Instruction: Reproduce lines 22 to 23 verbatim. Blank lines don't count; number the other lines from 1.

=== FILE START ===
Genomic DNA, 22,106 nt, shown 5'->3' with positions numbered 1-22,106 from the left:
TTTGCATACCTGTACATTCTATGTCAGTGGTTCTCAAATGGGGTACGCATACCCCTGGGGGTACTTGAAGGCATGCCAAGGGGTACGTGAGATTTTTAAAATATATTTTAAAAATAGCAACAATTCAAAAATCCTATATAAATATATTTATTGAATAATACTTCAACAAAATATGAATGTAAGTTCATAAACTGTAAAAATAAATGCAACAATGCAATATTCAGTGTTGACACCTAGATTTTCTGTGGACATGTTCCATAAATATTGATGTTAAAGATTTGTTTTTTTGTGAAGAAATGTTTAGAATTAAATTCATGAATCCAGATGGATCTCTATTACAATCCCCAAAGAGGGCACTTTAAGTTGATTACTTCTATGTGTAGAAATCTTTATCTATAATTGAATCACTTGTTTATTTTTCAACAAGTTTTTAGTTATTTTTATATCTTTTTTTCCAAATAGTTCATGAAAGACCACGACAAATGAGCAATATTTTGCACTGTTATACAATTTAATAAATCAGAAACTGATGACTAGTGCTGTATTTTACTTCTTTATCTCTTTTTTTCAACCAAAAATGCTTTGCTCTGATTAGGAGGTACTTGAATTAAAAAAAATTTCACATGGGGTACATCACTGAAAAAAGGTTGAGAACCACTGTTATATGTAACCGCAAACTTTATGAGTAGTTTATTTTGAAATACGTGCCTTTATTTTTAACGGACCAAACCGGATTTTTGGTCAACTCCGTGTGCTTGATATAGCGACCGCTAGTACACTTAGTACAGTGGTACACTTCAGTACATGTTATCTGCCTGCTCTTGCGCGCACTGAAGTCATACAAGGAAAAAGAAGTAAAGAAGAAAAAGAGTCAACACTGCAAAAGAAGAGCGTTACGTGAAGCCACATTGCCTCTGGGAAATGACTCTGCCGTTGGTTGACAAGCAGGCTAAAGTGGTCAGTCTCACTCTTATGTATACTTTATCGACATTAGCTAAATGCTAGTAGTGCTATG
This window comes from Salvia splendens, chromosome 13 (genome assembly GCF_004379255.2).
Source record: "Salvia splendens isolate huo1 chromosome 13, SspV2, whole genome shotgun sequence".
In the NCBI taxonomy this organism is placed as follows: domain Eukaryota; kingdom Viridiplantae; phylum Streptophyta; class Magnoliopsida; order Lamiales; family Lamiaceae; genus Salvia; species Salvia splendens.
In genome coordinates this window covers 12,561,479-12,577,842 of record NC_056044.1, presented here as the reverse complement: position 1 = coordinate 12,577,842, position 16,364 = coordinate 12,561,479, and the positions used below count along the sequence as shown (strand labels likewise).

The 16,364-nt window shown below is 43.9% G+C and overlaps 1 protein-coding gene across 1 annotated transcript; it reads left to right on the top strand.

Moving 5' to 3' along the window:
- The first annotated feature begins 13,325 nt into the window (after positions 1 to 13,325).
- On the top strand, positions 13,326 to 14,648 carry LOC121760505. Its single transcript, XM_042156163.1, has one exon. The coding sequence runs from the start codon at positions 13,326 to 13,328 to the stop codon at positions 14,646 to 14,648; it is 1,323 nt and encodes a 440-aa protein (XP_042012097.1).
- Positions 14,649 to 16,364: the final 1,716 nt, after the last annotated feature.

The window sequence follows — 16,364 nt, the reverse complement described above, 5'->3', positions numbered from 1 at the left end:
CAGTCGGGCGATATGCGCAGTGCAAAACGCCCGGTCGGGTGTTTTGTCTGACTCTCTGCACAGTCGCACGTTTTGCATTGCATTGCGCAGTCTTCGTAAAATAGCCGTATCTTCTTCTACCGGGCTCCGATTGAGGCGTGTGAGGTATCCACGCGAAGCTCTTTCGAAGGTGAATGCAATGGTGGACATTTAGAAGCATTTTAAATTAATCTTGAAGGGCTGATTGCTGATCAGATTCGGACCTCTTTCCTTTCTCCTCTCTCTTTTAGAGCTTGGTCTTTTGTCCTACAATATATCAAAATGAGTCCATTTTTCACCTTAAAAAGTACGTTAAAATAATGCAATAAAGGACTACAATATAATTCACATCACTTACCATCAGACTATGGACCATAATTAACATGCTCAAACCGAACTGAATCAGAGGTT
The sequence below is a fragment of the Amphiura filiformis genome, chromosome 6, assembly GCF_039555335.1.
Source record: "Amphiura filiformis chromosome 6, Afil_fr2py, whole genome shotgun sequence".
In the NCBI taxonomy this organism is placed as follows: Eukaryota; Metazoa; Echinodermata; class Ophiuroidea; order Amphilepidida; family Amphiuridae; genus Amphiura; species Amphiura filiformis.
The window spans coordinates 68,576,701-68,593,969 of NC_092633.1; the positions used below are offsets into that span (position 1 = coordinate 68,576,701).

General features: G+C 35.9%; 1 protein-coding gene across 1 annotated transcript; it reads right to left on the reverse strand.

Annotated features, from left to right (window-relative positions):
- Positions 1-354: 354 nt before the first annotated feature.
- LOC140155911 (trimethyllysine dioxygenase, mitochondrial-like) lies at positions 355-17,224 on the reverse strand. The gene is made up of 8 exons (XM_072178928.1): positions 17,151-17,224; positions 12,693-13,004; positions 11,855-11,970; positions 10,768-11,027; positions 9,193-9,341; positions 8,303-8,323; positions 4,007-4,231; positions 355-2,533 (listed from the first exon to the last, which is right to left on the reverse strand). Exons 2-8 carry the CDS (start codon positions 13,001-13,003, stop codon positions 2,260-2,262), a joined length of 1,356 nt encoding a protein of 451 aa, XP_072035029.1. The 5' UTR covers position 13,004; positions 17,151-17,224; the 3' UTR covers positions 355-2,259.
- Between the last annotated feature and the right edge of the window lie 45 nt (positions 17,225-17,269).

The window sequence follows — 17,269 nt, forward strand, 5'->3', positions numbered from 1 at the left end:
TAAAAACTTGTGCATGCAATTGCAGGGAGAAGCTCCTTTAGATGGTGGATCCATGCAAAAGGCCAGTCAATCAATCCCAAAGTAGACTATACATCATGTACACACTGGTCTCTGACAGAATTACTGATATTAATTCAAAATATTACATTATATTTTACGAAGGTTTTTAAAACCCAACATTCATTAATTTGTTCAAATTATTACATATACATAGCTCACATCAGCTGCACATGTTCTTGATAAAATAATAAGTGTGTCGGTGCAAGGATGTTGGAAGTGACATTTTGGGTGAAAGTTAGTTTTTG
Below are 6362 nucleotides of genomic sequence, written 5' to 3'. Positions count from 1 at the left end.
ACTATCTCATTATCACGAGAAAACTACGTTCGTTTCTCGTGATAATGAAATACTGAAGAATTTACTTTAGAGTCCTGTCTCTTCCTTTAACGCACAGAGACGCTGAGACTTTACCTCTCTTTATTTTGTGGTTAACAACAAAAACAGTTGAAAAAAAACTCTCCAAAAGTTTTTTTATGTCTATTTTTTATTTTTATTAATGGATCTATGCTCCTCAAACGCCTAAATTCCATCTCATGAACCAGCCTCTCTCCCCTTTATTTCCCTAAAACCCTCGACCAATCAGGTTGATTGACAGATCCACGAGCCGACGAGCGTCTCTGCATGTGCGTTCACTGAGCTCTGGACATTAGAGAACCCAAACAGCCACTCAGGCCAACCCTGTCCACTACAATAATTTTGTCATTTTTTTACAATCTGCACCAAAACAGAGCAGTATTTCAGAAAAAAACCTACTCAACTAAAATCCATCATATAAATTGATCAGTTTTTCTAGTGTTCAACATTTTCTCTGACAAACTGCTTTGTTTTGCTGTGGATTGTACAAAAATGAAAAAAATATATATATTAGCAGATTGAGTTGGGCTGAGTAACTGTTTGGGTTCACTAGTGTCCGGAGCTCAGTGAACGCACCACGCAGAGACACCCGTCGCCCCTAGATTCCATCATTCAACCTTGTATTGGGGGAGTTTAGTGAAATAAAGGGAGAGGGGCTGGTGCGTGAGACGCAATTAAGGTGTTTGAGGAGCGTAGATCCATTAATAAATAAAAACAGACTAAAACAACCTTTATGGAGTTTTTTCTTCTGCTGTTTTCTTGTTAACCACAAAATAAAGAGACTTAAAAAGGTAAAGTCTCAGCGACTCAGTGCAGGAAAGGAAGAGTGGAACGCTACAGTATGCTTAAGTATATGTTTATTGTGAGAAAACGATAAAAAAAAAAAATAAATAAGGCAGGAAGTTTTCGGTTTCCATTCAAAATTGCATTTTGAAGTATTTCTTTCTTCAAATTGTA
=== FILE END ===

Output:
- Between the last annotated feature and the right edge of the window lie 45 nt (positions 17,225-17,269).

The window sequence follows — 17,269 nt, forward strand, 5'->3', positions numbered from 1 at the left end: